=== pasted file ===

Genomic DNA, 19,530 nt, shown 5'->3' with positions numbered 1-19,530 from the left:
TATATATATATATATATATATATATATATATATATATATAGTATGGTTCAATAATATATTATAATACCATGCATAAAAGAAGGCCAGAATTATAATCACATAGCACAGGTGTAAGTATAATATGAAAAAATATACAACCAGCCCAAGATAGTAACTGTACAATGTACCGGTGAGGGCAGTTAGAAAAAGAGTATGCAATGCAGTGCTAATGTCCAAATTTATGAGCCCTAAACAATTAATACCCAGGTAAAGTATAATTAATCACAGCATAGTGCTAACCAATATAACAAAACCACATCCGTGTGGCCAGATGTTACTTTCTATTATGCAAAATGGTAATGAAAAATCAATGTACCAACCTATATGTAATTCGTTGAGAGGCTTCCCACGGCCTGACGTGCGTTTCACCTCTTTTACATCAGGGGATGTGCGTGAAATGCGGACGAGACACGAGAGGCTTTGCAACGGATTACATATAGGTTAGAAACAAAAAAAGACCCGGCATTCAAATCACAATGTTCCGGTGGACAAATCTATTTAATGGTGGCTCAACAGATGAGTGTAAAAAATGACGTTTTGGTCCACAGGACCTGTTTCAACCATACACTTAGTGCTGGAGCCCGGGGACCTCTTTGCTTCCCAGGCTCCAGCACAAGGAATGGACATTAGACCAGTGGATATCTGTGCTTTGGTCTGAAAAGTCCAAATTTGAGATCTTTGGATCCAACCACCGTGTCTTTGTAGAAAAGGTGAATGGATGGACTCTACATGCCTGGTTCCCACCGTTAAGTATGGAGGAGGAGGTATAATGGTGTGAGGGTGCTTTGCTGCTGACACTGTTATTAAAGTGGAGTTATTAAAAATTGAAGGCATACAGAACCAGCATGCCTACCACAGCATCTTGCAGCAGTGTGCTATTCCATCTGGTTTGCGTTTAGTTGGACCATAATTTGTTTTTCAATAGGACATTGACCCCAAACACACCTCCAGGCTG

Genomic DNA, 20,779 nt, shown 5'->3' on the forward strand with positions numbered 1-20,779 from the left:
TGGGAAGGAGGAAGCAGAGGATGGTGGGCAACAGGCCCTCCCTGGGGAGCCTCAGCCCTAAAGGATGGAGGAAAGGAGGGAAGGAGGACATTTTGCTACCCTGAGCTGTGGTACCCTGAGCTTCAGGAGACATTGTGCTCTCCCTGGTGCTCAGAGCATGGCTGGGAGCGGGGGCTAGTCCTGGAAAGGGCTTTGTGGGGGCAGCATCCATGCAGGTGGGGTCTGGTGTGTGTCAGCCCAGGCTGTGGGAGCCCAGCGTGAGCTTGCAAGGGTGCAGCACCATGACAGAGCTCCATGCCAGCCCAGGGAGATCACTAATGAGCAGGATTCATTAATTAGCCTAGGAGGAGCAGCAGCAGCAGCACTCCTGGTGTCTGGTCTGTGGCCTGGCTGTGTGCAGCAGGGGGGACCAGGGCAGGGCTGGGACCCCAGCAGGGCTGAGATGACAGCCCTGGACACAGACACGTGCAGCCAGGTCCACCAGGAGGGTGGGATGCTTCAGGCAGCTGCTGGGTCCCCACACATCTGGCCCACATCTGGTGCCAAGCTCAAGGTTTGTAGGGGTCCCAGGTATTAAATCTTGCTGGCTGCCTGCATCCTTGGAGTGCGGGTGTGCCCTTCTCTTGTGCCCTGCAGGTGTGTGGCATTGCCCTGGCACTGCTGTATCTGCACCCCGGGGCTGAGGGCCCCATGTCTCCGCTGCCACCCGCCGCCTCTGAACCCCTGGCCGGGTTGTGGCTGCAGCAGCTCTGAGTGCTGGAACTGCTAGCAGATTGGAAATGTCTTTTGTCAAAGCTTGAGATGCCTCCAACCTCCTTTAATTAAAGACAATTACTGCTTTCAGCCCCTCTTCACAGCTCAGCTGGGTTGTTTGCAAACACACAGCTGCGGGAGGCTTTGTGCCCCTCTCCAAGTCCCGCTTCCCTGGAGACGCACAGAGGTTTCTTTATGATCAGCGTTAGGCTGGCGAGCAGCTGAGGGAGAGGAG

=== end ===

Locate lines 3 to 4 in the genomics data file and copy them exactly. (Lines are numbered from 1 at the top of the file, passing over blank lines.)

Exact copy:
Genomic DNA, 20,779 nt, shown 5'->3' on the forward strand with positions numbered 1-20,779 from the left:
TGGGAAGGAGGAAGCAGAGGATGGTGGGCAACAGGCCCTCCCTGGGGAGCCTCAGCCCTAAAGGATGGAGGAAAGGAGGGAAGGAGGACATTTTGCTACCCTGAGCTGTGGTACCCTGAGCTTCAGGAGACATTGTGCTCTCCCTGGTGCTCAGAGCATGGCTGGGAGCGGGGGCTAGTCCTGGAAAGGGCTTTGTGGGGGCAGCATCCATGCAGGTGGGGTCTGGTGTGTGTCAGCCCAGGCTGTGGGAGCCCAGCGTGAGCTTGCAAGGGTGCAGCACCATGACAGAGCTCCATGCCAGCCCAGGGAGATCACTAATGAGCAGGATTCATTAATTAGCCTAGGAGGAGCAGCAGCAGCAGCACTCCTGGTGTCTGGTCTGTGGCCTGGCTGTGTGCAGCAGGGGGGACCAGGGCAGGGCTGGGACCCCAGCAGGGCTGAGATGACAGCCCTGGACACAGACACGTGCAGCCAGGTCCACCAGGAGGGTGGGATGCTTCAGGCAGCTGCTGGGTCCCCACACATCTGGCCCACATCTGGTGCCAAGCTCAAGGTTTGTAGGGGTCCCAGGTATTAAATCTTGCTGGCTGCCTGCATCCTTGGAGTGCGGGTGTGCCCTTCTCTTGTGCCCTGCAGGTGTGTGGCATTGCCCTGGCACTGCTGTATCTGCACCCCGGGGCTGAGGGCCCCATGTCTCCGCTGCCACCCGCCGCCTCTGAACCCCTGGCCGGGTTGTGGCTGCAGCAGCTCTGAGTGCTGGAACTGCTAGCAGATTGGAAATGTCTTTTGTCAAAGCTTGAGATGCCTCCAACCTCCTTTAATTAAAGACAATTACTGCTTTCAGCCCCTCTTCACAGCTCAGCTGGGTTGTTTGCAAACACACAGCTGCGGGAGGCTTTGTGCCCCTCTCCAAGTCCCGCTTCCCTGGAGACGCACAGAGGTTTCTTTATGATCAGCGTTAGGCTGGCGAGCAGCTGAGGGAGAGGAG